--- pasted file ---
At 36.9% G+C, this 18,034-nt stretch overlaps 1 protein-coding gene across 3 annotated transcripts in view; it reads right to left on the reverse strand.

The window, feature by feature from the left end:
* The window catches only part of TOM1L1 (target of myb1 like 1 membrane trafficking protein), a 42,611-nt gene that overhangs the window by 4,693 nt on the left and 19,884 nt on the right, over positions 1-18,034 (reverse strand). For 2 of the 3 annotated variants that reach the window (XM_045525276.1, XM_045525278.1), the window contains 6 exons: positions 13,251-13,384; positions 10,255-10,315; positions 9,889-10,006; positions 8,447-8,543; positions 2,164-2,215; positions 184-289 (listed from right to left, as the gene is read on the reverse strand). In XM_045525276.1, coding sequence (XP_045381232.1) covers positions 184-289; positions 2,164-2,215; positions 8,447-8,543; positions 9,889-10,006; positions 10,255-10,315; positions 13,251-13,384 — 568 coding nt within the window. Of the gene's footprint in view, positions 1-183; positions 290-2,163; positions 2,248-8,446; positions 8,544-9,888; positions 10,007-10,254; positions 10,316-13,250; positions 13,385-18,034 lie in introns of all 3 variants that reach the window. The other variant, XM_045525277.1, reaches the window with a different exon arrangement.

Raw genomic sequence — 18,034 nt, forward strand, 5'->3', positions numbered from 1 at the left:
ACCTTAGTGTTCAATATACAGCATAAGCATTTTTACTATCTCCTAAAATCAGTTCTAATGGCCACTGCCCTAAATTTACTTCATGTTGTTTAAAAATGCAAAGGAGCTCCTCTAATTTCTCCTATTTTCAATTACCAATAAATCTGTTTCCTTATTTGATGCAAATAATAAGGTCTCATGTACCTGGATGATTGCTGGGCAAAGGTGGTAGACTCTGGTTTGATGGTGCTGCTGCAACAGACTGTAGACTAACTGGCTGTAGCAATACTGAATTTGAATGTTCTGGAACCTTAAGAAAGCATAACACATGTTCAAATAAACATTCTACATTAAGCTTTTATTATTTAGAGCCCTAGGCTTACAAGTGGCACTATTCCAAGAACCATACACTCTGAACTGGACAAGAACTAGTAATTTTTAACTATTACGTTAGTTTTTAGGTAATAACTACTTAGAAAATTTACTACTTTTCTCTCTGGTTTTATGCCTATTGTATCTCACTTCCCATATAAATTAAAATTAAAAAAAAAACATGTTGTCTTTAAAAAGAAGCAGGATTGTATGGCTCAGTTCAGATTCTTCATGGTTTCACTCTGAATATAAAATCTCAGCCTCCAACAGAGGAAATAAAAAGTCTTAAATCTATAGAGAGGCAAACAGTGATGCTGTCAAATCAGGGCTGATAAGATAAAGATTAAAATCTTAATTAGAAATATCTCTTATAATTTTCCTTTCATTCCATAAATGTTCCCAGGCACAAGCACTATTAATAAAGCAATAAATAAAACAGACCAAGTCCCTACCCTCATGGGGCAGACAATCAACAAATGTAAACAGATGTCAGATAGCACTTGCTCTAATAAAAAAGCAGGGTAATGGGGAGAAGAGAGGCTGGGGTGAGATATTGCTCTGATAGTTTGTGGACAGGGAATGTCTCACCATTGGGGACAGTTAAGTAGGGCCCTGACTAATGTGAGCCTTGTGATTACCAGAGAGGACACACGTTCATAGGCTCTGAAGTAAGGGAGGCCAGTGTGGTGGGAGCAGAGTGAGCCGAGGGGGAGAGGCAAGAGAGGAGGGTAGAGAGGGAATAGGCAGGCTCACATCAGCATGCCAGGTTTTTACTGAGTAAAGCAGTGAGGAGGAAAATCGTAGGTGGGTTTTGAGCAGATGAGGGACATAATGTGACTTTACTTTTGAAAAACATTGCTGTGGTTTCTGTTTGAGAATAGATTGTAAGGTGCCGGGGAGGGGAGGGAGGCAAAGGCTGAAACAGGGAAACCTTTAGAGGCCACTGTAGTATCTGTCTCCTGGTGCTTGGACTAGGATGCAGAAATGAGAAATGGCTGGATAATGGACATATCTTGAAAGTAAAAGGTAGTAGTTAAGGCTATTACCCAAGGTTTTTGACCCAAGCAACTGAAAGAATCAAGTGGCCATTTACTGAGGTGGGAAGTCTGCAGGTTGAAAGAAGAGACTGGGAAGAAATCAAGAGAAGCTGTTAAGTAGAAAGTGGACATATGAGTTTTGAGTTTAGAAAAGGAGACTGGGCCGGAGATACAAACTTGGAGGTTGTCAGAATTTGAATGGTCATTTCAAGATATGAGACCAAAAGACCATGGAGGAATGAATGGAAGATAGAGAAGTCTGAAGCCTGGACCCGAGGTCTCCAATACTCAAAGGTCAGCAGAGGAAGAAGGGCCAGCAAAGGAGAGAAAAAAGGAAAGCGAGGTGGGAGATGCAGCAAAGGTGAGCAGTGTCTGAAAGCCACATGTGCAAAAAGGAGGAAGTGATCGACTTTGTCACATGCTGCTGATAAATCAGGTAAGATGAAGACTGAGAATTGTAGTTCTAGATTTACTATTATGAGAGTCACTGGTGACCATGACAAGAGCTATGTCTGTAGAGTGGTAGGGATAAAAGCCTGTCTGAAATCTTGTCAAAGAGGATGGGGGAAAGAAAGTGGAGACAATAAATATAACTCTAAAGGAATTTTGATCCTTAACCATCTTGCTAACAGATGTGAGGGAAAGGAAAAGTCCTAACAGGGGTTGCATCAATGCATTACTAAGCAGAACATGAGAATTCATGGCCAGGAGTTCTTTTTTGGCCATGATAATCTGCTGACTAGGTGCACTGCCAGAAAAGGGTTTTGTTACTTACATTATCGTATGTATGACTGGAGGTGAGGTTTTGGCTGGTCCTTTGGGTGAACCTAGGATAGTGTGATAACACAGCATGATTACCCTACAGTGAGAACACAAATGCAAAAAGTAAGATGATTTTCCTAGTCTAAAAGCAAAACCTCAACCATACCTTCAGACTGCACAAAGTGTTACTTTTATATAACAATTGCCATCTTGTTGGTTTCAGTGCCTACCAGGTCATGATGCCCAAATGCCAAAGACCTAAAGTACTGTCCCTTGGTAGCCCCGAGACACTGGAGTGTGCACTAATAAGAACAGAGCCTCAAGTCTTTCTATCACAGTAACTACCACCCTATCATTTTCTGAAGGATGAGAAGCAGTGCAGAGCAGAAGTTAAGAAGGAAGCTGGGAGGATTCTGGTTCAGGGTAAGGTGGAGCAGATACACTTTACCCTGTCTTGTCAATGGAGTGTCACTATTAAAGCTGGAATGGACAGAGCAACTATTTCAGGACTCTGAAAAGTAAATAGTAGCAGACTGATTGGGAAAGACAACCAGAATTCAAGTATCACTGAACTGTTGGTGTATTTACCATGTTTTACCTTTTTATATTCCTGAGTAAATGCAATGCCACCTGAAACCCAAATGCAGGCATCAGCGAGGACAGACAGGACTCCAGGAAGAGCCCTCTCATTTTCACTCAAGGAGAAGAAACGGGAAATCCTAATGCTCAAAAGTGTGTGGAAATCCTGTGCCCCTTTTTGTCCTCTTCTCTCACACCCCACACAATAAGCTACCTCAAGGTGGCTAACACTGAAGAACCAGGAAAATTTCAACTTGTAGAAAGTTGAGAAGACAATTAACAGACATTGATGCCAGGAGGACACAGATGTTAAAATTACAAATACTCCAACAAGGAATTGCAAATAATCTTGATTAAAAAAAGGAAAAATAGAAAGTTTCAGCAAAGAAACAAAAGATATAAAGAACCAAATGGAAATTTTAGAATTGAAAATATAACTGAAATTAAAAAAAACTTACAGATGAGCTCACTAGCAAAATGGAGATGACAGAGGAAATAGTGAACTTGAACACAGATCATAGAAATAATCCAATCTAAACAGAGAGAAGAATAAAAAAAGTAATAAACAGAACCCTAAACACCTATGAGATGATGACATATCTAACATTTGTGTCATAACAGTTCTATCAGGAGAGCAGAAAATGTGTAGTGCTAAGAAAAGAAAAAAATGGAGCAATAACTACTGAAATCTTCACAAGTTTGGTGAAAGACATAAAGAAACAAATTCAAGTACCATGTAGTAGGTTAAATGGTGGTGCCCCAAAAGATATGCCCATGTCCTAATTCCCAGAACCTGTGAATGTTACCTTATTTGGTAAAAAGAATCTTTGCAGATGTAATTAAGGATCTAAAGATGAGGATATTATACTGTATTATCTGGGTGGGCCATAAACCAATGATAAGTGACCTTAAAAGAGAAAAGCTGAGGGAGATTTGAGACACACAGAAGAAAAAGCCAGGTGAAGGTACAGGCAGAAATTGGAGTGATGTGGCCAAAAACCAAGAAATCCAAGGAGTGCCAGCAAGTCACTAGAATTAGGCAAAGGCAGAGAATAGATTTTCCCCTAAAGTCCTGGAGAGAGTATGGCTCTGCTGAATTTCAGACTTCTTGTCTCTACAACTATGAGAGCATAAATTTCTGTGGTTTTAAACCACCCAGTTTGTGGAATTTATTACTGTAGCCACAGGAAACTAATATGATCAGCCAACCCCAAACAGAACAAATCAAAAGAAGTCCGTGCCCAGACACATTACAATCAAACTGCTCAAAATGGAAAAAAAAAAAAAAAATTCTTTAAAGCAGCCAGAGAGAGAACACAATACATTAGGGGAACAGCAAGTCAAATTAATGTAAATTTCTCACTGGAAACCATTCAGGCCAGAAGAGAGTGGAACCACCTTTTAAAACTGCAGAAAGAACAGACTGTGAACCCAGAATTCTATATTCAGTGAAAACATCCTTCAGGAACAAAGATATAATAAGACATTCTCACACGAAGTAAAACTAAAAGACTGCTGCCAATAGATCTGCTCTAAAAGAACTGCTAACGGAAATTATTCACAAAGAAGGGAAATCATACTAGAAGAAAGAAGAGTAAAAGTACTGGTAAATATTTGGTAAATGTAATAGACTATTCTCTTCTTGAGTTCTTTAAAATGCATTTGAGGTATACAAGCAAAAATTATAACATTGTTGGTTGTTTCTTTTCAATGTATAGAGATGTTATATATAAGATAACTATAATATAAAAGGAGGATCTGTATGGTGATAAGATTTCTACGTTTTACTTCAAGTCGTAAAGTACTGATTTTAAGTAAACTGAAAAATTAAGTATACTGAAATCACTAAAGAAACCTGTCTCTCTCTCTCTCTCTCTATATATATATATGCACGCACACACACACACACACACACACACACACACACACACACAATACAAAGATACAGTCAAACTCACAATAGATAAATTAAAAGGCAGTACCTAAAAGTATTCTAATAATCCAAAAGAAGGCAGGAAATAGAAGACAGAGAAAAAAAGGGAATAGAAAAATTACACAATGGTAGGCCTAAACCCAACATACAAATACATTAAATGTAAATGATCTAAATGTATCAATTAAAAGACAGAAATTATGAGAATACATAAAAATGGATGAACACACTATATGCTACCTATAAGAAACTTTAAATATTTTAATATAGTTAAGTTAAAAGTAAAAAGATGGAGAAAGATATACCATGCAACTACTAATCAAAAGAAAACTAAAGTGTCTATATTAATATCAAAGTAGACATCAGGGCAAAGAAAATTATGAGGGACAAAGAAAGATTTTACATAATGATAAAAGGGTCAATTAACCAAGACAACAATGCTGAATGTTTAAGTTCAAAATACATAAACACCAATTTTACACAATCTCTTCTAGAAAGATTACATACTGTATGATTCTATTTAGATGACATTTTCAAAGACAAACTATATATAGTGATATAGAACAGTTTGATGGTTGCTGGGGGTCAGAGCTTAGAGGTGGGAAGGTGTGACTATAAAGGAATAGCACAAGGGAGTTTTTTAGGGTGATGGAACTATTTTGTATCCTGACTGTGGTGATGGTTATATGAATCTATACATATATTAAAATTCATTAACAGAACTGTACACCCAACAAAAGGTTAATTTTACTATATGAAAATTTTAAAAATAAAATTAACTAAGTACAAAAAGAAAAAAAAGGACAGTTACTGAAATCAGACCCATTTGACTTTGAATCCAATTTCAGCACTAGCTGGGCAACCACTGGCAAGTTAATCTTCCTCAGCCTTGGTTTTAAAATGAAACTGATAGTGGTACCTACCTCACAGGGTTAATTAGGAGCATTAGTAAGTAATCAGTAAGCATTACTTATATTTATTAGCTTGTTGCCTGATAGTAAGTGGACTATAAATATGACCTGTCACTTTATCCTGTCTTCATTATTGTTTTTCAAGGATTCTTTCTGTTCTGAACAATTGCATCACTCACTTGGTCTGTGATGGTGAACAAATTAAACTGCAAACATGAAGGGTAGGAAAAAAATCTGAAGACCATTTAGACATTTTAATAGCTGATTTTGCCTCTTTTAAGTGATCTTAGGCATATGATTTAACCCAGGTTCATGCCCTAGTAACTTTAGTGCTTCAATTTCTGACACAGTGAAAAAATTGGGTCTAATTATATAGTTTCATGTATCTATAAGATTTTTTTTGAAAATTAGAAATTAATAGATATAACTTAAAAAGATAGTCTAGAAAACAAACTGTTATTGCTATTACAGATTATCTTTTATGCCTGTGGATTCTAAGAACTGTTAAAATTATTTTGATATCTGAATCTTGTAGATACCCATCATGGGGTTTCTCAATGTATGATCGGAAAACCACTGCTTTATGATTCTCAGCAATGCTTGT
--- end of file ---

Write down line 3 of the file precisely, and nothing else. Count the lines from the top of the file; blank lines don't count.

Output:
* The window catches only part of TOM1L1 (target of myb1 like 1 membrane trafficking protein), a 42,611-nt gene that overhangs the window by 4,693 nt on the left and 19,884 nt on the right, over positions 1-18,034 (reverse strand). For 2 of the 3 annotated variants that reach the window (XM_045525276.1, XM_045525278.1), the window contains 6 exons: positions 13,251-13,384; positions 10,255-10,315; positions 9,889-10,006; positions 8,447-8,543; positions 2,164-2,215; positions 184-289 (listed from right to left, as the gene is read on the reverse strand). In XM_045525276.1, coding sequence (XP_045381232.1) covers positions 184-289; positions 2,164-2,215; positions 8,447-8,543; positions 9,889-10,006; positions 10,255-10,315; positions 13,251-13,384 — 568 coding nt within the window. Of the gene's footprint in view, positions 1-183; positions 290-2,163; positions 2,248-8,446; positions 8,544-9,888; positions 10,007-10,254; positions 10,316-13,250; positions 13,385-18,034 lie in introns of all 3 variants that reach the window. The other variant, XM_045525277.1, reaches the window with a different exon arrangement.